How technical is the CISSP

zlykotzlykot Member Posts: 32 ■■□□□□□□□□
Hey folks,

Newb here, Been in the industry for a while though(10years, dev,architecture,sec) I figured it was time to do my CISSP now that the exam is changing to CAT ;)

Here is my plan of study
~200pages/day read, take notes, lab, exam, compare
Official study app/practice test, flash cards for every domain and take the exam
11th hour book - have not started yet
Sunflower cheetsheet - reviewed after each domain
Mindmaps - reviewed after each domain
Bunch of Youtube to put me to sleep

Any advice on other good resources?
for those that took the updated (8domain) test, what was the percentage of technical questions vs GRC(administrative)?

My big hurdle is trying to figure out what content to focus on, it seems the practice exams vary quite a bit.

Taking the exam on 14th, Any help would be great
Thanks
T

Comments

  • zlykotzlykot Member Posts: 32 ■■□□□□□□□□
    Just some further clarification
    I understand CISSP is not a technical exam, I am just trying to get some clarity on how much technical "dust" is required.

    I have been doing the sybex practice tests (90% avg) tried a few other online with similar results.
    Quick question: Is the CISSP multiple choice? it seems most of the practice ones are single choice only
  • cbkihongcbkihong Member Posts: 52 ■□□□□□□□□□
    Mostly single choice from multiple options. Occasionally there are special questions that are multiple checks from multiple questions, or you may be asked to do some drag and drop for reordering or marking something on a diagram.
  • TheFORCETheFORCE Senior Member Member Posts: 2,298 ■■■■■■■■□□
    I'd avoid the 200 pages per day reading. The exam requires that you understand the material and context of it, that doesn't happen with just reading.

    You wont be able to absorb enough information if you stress your brain with 200 pages of information a day. You have to sit on it and just ponder what the info means. That's why people spend months on it.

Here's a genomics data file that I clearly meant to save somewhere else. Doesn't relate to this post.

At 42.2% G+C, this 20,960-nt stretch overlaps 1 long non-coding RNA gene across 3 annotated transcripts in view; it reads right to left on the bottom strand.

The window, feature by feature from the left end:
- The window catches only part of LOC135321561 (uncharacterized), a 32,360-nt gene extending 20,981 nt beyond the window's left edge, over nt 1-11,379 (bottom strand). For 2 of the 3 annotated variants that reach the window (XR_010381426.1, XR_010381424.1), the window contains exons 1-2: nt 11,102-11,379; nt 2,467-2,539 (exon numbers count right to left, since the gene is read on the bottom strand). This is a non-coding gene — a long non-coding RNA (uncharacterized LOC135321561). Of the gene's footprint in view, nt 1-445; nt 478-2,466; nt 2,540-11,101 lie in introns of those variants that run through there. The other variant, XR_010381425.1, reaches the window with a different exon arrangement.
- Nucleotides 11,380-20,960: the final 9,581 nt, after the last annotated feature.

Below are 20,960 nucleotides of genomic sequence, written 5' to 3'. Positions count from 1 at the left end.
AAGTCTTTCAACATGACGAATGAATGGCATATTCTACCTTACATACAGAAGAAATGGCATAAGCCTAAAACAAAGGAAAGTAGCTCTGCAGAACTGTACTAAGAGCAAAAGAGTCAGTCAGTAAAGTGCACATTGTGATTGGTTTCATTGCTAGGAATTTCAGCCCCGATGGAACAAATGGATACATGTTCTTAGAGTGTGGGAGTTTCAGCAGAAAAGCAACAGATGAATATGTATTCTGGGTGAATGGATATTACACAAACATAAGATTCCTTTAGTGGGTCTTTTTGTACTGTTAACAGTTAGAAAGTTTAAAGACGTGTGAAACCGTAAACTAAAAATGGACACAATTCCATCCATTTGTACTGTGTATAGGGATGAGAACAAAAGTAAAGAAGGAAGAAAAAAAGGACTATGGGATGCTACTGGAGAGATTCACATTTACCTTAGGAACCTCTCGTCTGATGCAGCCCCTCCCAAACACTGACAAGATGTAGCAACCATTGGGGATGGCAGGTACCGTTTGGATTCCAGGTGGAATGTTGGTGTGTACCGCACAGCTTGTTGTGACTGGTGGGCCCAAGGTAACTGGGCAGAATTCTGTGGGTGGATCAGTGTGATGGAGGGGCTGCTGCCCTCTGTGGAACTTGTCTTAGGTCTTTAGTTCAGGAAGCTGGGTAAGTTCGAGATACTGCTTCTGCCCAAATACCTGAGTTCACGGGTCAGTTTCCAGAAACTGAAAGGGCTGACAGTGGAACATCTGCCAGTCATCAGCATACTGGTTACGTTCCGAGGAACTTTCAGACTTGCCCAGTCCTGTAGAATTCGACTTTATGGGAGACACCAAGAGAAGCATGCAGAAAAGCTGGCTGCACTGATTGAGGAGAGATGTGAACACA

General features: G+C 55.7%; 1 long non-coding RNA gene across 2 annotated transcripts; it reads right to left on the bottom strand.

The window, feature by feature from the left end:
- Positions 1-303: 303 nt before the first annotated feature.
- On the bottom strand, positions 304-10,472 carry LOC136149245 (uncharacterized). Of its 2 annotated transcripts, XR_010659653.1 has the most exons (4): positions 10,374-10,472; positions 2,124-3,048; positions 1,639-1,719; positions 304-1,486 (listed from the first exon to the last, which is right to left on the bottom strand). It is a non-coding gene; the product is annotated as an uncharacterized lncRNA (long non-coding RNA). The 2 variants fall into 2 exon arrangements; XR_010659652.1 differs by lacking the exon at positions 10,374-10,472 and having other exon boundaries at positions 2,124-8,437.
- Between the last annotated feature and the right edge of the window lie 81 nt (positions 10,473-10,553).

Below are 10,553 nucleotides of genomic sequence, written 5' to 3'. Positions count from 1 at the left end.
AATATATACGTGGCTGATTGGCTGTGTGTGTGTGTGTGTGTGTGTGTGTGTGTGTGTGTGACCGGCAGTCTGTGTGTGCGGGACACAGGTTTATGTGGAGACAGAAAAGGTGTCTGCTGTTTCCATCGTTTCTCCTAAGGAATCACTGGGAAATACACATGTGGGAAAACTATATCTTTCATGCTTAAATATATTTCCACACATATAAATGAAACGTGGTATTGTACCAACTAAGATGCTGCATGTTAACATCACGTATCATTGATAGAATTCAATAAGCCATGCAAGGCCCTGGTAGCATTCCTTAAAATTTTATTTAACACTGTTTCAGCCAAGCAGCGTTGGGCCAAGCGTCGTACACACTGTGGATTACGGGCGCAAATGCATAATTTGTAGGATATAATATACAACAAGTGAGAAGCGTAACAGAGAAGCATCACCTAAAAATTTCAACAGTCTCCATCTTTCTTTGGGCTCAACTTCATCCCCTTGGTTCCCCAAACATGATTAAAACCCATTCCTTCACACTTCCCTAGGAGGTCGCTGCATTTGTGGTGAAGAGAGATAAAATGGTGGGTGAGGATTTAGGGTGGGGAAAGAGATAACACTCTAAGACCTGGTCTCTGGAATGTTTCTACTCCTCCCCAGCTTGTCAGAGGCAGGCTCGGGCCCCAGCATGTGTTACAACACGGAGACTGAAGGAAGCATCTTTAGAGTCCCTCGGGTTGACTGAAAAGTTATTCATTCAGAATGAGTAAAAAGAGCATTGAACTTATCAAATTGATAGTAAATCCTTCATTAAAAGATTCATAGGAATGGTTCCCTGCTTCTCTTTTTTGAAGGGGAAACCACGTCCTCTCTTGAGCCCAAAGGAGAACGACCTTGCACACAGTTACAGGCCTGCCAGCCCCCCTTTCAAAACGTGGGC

On a book that's 1000 pages if you give yourself 2 months, you could do 15-20 pages a day. Thats more acceptable I rhink.

    Good luck.
  • Info_Sec_WannabeInfo_Sec_Wannabe Senior Member Member Posts: 428 ■■■■□□□□□□
    zlykot wrote: »
    Hey folks,

    Newb here, Been in the industry for a while though(10years, dev,architecture,sec) I figured it was time to do my CISSP now that the exam is changing to CAT ;)

    Same sentiments here. I'm thinking of sitting for the exam before Dec 17/18 because of the change to CAT. Not that I can say that I'm ready, but rather I feel that the new format will work against me. Although I've read in some posts that it would not matter so long as you know the content, but again, the feeling that you can go back to review your answers allows you to blaze through the items during the first pass.
    X year plan: (20XX) OSCP [ ], CCSP [ ]
  • laurieHlaurieH Member Posts: 109 ■■■□□□□□□□
    Good luck - my personal advice would be not to rush it but to take a structured, planned approach. Work out what material you're going to study, how long you're going to spend a day studying and allow for a revision period. When you know how long you're likely to take you could set an exam date as something to work towards. Although the exam is changing the advice on my blog (in my signature) is still valid so might help you out.

    In terms of technicality - it's not a technical exam. Have a scan through some practice questions to get a rough idea of what's expected. Good luck!